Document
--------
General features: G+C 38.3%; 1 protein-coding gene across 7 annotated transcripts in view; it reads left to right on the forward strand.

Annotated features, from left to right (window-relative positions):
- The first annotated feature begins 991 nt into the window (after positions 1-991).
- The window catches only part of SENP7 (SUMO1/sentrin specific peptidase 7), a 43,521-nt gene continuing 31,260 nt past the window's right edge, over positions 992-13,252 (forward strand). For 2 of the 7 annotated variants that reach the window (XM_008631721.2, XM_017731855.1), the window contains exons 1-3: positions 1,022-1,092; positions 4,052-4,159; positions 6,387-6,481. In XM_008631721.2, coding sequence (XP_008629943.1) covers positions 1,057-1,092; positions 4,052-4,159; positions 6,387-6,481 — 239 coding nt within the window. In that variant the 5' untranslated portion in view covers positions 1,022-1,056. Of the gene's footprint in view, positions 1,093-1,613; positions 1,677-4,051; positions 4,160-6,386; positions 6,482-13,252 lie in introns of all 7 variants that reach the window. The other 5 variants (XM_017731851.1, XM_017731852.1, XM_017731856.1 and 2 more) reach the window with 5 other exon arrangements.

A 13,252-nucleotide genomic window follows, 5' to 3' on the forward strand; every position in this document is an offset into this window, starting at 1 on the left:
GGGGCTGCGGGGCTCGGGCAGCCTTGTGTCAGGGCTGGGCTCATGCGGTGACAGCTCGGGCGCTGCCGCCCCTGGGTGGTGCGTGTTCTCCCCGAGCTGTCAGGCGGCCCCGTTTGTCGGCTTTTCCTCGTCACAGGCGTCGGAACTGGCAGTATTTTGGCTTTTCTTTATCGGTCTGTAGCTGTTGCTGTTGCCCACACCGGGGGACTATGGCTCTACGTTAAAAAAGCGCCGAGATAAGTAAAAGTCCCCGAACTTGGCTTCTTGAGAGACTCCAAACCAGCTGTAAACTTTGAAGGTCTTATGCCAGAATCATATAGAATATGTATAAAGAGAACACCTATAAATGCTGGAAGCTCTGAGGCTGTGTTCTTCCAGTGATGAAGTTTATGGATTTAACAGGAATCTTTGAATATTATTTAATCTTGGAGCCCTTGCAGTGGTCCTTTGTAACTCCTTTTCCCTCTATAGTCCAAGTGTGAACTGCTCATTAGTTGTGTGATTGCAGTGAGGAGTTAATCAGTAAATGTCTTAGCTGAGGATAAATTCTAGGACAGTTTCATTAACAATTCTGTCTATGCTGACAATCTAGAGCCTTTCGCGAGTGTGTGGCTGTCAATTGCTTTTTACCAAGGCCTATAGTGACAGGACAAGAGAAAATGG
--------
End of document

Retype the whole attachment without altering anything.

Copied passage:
General features: G+C 38.3%; 1 protein-coding gene across 7 annotated transcripts in view; it reads left to right on the forward strand.

Annotated features, from left to right (window-relative positions):
- The first annotated feature begins 991 nt into the window (after positions 1-991).
- The window catches only part of SENP7 (SUMO1/sentrin specific peptidase 7), a 43,521-nt gene continuing 31,260 nt past the window's right edge, over positions 992-13,252 (forward strand). For 2 of the 7 annotated variants that reach the window (XM_008631721.2, XM_017731855.1), the window contains exons 1-3: positions 1,022-1,092; positions 4,052-4,159; positions 6,387-6,481. In XM_008631721.2, coding sequence (XP_008629943.1) covers positions 1,057-1,092; positions 4,052-4,159; positions 6,387-6,481 — 239 coding nt within the window. In that variant the 5' untranslated portion in view covers positions 1,022-1,056. Of the gene's footprint in view, positions 1,093-1,613; positions 1,677-4,051; positions 4,160-6,386; positions 6,482-13,252 lie in introns of all 7 variants that reach the window. The other 5 variants (XM_017731851.1, XM_017731852.1, XM_017731856.1 and 2 more) reach the window with 5 other exon arrangements.

A 13,252-nucleotide genomic window follows, 5' to 3' on the forward strand; every position in this document is an offset into this window, starting at 1 on the left:
GGGGCTGCGGGGCTCGGGCAGCCTTGTGTCAGGGCTGGGCTCATGCGGTGACAGCTCGGGCGCTGCCGCCCCTGGGTGGTGCGTGTTCTCCCCGAGCTGTCAGGCGGCCCCGTTTGTCGGCTTTTCCTCGTCACAGGCGTCGGAACTGGCAGTATTTTGGCTTTTCTTTATCGGTCTGTAGCTGTTGCTGTTGCCCACACCGGGGGACTATGGCTCTACGTTAAAAAAGCGCCGAGATAAGTAAAAGTCCCCGAACTTGGCTTCTTGAGAGACTCCAAACCAGCTGTAAACTTTGAAGGTCTTATGCCAGAATCATATAGAATATGTATAAAGAGAACACCTATAAATGCTGGAAGCTCTGAGGCTGTGTTCTTCCAGTGATGAAGTTTATGGATTTAACAGGAATCTTTGAATATTATTTAATCTTGGAGCCCTTGCAGTGGTCCTTTGTAACTCCTTTTCCCTCTATAGTCCAAGTGTGAACTGCTCATTAGTTGTGTGATTGCAGTGAGGAGTTAATCAGTAAATGTCTTAGCTGAGGATAAATTCTAGGACAGTTTCATTAACAATTCTGTCTATGCTGACAATCTAGAGCCTTTCGCGAGTGTGTGGCTGTCAATTGCTTTTTACCAAGGCCTATAGTGACAGGACAAGAGAAAATGG